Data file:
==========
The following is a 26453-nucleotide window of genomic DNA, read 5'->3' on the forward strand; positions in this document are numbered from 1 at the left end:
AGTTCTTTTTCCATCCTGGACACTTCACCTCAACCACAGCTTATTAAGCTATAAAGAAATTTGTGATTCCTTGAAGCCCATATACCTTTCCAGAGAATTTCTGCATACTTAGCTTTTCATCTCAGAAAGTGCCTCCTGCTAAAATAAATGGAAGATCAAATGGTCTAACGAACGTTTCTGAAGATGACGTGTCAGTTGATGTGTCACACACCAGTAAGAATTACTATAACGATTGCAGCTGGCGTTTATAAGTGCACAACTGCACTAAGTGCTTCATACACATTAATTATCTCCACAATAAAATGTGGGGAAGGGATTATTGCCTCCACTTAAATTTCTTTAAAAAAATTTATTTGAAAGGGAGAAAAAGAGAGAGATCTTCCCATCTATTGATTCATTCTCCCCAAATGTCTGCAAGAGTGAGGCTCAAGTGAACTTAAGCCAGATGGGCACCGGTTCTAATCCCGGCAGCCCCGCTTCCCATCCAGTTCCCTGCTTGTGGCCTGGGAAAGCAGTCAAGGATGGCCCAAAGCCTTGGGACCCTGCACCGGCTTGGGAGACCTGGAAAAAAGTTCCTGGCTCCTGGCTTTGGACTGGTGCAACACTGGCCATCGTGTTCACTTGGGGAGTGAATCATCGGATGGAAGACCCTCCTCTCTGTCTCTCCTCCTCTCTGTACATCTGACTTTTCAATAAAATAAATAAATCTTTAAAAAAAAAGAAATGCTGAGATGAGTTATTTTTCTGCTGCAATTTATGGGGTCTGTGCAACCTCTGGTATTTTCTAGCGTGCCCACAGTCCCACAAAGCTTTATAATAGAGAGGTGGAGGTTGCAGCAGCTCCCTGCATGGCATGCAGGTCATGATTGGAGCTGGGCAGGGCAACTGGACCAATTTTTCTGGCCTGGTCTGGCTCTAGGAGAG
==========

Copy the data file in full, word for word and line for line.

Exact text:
The following is a 26453-nucleotide window of genomic DNA, read 5'->3' on the forward strand; positions in this document are numbered from 1 at the left end:
AGTTCTTTTTCCATCCTGGACACTTCACCTCAACCACAGCTTATTAAGCTATAAAGAAATTTGTGATTCCTTGAAGCCCATATACCTTTCCAGAGAATTTCTGCATACTTAGCTTTTCATCTCAGAAAGTGCCTCCTGCTAAAATAAATGGAAGATCAAATGGTCTAACGAACGTTTCTGAAGATGACGTGTCAGTTGATGTGTCACACACCAGTAAGAATTACTATAACGATTGCAGCTGGCGTTTATAAGTGCACAACTGCACTAAGTGCTTCATACACATTAATTATCTCCACAATAAAATGTGGGGAAGGGATTATTGCCTCCACTTAAATTTCTTTAAAAAAATTTATTTGAAAGGGAGAAAAAGAGAGAGATCTTCCCATCTATTGATTCATTCTCCCCAAATGTCTGCAAGAGTGAGGCTCAAGTGAACTTAAGCCAGATGGGCACCGGTTCTAATCCCGGCAGCCCCGCTTCCCATCCAGTTCCCTGCTTGTGGCCTGGGAAAGCAGTCAAGGATGGCCCAAAGCCTTGGGACCCTGCACCGGCTTGGGAGACCTGGAAAAAAGTTCCTGGCTCCTGGCTTTGGACTGGTGCAACACTGGCCATCGTGTTCACTTGGGGAGTGAATCATCGGATGGAAGACCCTCCTCTCTGTCTCTCCTCCTCTCTGTACATCTGACTTTTCAATAAAATAAATAAATCTTTAAAAAAAAAGAAATGCTGAGATGAGTTATTTTTCTGCTGCAATTTATGGGGTCTGTGCAACCTCTGGTATTTTCTAGCGTGCCCACAGTCCCACAAAGCTTTATAATAGAGAGGTGGAGGTTGCAGCAGCTCCCTGCATGGCATGCAGGTCATGATTGGAGCTGGGCAGGGCAACTGGACCAATTTTTCTGGCCTGGTCTGGCTCTAGGAGAG